JULY 6, 1940
HYDE PARK, Friday—There was a nice little ceremony at the library when the key was finally turned over to Mr. R.D. W. Connor the Archivist of the United States. The President was gently reminded by him that the building now waited for his papers. The prompt answer was that 32 cases of books, papers and prints were already there, and more were on the way.
After the flag was raised in front of the library, we came over to my cottage and gradually all the people who are my closest neighbors, from grandparents to babies, began to gather. A little after 4:00 o'clock, the President drove up. He read the Declaration of Independence, leaving out only the part which has direct reference to our situation in 1776. Then he talked to us all for a few minutes on the historical happenings of the last few years and the situation in the world today.
Mr. Arthur Smith, aided by one of the small boys, pulled the flag to the top of the flagpole. The colored baritone, William Bowers, sang "America" and everybody joined in. Afterwards he sang one or two other songs, including "God Bless America." Everyone said goodbye to the President and went up to enjoy a few refreshments on the lawn and chat together for a little while before returning to their homes.
At about 6:00 o'clock the President came back again, and Secretary and Mrs. Morgenthau with their daughter, Joan, and Mr. and Mrs. Gordon, and various members of our family gathered at the cottage for a picnic supper. The newspapermen, photographers, office force and other friends were all with us. The sun came out and made it quite warm and pleasant, but we were a little afraid that the ground would be damp so we served our food indoors.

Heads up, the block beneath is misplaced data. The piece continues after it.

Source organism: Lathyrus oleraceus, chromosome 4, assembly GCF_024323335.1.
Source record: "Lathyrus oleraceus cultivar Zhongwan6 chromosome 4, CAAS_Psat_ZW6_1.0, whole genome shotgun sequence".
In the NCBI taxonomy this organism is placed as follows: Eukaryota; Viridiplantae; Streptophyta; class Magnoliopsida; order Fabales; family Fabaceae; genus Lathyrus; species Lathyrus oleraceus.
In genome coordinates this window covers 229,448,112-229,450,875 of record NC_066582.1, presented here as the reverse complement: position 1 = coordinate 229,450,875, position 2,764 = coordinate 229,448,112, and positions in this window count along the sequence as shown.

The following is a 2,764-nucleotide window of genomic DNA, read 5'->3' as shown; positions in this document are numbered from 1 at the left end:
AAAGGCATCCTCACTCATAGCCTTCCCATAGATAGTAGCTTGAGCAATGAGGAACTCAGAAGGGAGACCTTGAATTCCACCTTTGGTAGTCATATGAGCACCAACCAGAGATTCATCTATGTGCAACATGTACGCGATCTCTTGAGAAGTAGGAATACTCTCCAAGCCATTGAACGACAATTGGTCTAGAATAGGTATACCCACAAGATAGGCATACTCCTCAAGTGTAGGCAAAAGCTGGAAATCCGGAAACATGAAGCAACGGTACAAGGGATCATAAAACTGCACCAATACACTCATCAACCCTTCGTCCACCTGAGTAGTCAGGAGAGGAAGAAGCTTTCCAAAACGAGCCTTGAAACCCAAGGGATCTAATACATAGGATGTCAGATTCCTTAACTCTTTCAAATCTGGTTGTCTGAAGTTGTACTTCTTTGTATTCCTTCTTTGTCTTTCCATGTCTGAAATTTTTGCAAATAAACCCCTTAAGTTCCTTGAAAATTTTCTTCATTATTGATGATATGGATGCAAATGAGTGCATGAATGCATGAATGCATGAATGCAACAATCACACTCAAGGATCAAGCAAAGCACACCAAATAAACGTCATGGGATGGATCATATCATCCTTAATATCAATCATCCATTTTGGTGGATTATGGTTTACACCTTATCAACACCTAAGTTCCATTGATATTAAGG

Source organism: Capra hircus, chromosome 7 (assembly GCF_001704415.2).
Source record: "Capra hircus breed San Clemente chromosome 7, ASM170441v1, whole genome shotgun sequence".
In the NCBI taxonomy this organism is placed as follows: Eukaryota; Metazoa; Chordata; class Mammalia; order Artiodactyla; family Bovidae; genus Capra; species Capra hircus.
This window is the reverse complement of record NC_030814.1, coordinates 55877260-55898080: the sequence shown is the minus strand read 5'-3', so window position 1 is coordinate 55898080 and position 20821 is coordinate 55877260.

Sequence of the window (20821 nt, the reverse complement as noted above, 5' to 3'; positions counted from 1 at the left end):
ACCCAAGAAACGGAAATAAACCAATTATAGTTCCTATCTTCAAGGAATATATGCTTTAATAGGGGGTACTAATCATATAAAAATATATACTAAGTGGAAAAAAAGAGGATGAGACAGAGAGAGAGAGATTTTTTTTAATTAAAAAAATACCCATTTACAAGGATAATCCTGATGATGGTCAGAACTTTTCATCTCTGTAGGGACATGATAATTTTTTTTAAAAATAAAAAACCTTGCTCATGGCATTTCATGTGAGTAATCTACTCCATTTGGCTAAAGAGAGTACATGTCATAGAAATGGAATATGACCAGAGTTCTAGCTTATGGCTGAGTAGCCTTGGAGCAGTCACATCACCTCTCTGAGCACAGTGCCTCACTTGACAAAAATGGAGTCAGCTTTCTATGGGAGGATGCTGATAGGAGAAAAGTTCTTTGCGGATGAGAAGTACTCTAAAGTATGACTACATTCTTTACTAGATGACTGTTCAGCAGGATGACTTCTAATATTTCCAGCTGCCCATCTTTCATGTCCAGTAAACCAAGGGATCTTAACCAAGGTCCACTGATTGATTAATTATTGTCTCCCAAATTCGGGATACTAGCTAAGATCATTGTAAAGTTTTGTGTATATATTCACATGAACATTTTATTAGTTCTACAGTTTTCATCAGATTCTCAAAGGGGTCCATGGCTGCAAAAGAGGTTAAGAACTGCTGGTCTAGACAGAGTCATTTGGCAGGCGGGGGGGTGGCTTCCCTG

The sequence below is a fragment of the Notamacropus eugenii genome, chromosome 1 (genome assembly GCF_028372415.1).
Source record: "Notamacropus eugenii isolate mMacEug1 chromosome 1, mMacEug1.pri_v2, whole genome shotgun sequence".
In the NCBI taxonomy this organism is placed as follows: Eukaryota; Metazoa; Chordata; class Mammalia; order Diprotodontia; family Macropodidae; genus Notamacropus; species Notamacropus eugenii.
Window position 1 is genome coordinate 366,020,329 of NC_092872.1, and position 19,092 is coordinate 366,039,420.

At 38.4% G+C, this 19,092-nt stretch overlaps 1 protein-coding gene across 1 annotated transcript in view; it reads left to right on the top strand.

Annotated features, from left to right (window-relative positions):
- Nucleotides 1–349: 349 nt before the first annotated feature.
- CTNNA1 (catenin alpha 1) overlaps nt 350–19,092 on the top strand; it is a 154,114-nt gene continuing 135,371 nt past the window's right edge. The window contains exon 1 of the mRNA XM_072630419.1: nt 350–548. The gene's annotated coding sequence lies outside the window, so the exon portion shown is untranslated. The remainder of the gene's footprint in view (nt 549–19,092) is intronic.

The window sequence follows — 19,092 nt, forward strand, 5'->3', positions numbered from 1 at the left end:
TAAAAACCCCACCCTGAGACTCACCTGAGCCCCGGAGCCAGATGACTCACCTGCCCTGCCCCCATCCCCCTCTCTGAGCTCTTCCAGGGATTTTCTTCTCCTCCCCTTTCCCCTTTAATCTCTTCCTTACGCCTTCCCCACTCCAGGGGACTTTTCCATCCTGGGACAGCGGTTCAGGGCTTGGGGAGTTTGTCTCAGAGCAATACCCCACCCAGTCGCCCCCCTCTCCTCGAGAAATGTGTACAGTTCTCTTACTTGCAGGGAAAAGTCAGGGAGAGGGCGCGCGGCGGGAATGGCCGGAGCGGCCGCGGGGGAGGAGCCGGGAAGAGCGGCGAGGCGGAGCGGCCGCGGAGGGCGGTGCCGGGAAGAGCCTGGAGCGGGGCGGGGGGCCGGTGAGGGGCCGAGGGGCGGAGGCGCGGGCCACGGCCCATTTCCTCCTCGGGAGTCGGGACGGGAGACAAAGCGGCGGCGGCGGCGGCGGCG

Mr. Bowers sang for us again, accompanied on the guitar by Mr. Vincent Catanese, who has his own orchestra on Staten Island. Mr. Catanese was really remarkable, for he was able to play almost any song that was suggested if someone just hummed the tune. Everyone enjoyed Mr. Bowers' singing. I was sorry that a call from the Secretary of State took the President back to the big house about 8:00 o'clock and made everybody else go back to work.
I was moved to a patriotic feeling today by the little ceremony with our neighbors around the flagpole, because it is so significant of what we stand for in this country. The President of the United States observing this Fourth of July with his neighbors in that close companionship which should exist between all of us in this democratic nation, challenged the relationships in the totalitarian countries. If we talk to each other in honesty and simple faith, our light will shine forth to the world.
(COPYRIGHT, 1940, BY UNITED FEATURE SYNDICATE, INC.)
Names Mentioned or Referenced
- [ index ] Hyde Park (Dutchess County, N.Y., United States)
About this document
My Day by Eleanor Roosevelt, July 6, 1940
Digital edition created by The Eleanor Roosevelt Papers Project The George Washington University 312 Academic Building 2100 Foxhall Road, NW Washington, DC 20007
- Brick, Christopher (Editor)
- Regenhardt, Christy (Associate Editor)
- Black, Allida M. (Editor)
- Binker, Mary Jo (Associate Editor)
- Alhambra, Christopher C. (Electronic Text Editor)
Digital edition published 2008, 2017 by
The Eleanor Roosevelt Papers Project
Available under licence from the Estate of Anna Eleanor Roosevelt.
Published with permission from the Estate of Anna Eleanor Roosevelt.
MEP edition publlished on 2008-06-30
TEI-P5 edition published on 2017-04-28
Transcription created from a photocopy of a UFS wire copy of a My Day column instance
archived at the Franklin D. Roosevelt Library.
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